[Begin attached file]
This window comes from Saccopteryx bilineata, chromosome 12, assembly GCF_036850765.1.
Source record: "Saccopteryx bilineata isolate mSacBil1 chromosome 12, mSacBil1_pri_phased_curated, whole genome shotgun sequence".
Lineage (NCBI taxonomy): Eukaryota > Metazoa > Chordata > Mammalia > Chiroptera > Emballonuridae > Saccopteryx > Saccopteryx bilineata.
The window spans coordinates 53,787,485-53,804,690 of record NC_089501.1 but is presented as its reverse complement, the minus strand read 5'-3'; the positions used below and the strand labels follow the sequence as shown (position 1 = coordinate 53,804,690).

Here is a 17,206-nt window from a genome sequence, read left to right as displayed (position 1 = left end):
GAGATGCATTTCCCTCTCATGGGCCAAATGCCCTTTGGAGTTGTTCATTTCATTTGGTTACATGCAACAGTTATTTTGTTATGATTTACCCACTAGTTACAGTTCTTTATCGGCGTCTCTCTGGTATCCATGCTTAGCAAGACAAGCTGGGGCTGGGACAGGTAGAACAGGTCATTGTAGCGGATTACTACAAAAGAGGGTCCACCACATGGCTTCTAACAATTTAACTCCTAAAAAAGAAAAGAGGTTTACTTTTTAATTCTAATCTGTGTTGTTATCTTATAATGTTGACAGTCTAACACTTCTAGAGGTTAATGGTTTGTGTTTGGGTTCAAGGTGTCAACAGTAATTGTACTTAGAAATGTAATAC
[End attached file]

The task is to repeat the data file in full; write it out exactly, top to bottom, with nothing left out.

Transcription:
This window comes from Saccopteryx bilineata, chromosome 12, assembly GCF_036850765.1.
Source record: "Saccopteryx bilineata isolate mSacBil1 chromosome 12, mSacBil1_pri_phased_curated, whole genome shotgun sequence".
Lineage (NCBI taxonomy): Eukaryota > Metazoa > Chordata > Mammalia > Chiroptera > Emballonuridae > Saccopteryx > Saccopteryx bilineata.
The window spans coordinates 53,787,485-53,804,690 of record NC_089501.1 but is presented as its reverse complement, the minus strand read 5'-3'; the positions used below and the strand labels follow the sequence as shown (position 1 = coordinate 53,804,690).

Here is a 17,206-nt window from a genome sequence, read left to right as displayed (position 1 = left end):
GAGATGCATTTCCCTCTCATGGGCCAAATGCCCTTTGGAGTTGTTCATTTCATTTGGTTACATGCAACAGTTATTTTGTTATGATTTACCCACTAGTTACAGTTCTTTATCGGCGTCTCTCTGGTATCCATGCTTAGCAAGACAAGCTGGGGCTGGGACAGGTAGAACAGGTCATTGTAGCGGATTACTACAAAAGAGGGTCCACCACATGGCTTCTAACAATTTAACTCCTAAAAAAGAAAAGAGGTTTACTTTTTAATTCTAATCTGTGTTGTTATCTTATAATGTTGACAGTCTAACACTTCTAGAGGTTAATGGTTTGTGTTTGGGTTCAAGGTGTCAACAGTAATTGTACTTAGAAATGTAATAC